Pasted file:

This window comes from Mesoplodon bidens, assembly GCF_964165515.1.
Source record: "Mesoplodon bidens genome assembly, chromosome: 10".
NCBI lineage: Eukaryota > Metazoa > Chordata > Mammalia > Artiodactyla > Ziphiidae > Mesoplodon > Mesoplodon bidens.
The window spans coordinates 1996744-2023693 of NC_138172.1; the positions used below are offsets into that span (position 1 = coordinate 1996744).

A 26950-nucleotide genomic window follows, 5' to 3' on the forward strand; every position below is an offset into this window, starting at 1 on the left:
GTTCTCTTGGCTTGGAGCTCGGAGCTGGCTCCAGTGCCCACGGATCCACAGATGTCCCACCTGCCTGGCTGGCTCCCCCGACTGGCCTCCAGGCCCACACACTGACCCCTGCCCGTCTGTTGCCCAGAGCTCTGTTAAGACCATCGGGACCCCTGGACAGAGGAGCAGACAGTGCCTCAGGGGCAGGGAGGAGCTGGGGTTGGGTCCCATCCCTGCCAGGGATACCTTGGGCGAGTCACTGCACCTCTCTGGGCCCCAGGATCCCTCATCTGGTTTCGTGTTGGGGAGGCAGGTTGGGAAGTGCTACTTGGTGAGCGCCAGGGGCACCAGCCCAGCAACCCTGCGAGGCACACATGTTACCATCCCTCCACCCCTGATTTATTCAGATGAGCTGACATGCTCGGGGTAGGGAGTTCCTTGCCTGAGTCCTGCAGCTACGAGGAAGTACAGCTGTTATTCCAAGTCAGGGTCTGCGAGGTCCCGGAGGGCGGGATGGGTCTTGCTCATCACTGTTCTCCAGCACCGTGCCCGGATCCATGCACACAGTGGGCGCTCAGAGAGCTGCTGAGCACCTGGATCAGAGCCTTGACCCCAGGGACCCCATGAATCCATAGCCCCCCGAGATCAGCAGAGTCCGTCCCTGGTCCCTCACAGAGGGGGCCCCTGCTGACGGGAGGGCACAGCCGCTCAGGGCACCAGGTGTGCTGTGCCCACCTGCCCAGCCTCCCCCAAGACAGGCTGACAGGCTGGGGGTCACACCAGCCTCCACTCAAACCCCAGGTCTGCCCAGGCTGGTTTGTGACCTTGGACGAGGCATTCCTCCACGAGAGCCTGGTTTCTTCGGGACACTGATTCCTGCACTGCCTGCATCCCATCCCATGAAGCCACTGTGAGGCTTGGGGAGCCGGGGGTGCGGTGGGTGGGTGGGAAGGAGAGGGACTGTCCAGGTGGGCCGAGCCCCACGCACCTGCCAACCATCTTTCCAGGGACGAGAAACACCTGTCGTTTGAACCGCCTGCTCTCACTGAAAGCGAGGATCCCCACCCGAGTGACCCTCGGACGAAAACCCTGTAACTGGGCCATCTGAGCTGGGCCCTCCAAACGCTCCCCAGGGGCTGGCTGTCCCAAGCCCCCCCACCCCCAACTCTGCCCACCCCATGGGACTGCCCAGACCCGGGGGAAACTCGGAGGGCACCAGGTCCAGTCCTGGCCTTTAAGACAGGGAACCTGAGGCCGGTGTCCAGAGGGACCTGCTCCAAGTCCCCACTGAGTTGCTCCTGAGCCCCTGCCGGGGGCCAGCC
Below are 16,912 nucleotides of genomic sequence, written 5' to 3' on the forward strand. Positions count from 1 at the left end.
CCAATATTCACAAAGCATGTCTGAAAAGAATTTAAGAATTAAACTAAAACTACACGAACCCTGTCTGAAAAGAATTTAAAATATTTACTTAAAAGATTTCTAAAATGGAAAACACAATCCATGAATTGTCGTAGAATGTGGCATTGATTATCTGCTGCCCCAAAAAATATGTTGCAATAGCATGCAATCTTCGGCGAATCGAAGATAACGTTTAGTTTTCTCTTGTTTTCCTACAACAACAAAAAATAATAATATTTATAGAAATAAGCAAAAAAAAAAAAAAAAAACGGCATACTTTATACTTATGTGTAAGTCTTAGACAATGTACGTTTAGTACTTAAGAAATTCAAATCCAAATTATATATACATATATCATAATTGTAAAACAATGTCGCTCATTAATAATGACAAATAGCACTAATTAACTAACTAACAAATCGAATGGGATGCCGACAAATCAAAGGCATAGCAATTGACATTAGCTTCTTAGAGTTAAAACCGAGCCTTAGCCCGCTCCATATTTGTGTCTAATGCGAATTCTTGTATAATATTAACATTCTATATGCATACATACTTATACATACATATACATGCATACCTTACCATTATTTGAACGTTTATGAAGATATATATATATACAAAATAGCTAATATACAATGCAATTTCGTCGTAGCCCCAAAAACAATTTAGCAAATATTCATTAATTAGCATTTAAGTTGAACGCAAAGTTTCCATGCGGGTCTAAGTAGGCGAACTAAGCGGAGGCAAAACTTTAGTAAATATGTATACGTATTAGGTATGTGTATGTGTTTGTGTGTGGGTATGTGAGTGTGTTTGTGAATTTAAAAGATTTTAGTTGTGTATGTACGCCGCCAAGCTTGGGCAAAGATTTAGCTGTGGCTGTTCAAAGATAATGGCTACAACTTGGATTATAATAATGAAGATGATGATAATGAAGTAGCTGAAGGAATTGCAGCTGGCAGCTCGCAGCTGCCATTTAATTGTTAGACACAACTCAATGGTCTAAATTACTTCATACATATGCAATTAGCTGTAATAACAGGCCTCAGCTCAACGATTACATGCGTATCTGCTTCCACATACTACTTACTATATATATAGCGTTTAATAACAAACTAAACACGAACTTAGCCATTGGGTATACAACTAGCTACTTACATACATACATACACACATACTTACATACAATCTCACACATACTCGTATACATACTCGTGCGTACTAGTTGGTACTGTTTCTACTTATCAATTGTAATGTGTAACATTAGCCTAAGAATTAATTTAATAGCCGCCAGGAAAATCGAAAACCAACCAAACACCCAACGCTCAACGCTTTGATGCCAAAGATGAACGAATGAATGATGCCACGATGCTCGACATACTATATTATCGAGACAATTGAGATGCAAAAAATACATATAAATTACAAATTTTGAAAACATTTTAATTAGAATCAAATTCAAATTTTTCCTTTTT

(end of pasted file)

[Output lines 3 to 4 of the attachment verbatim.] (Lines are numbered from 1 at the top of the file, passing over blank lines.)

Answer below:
NCBI lineage: Eukaryota > Metazoa > Chordata > Mammalia > Artiodactyla > Ziphiidae > Mesoplodon > Mesoplodon bidens.
The window spans coordinates 1996744-2023693 of NC_138172.1; the positions used below are offsets into that span (position 1 = coordinate 1996744).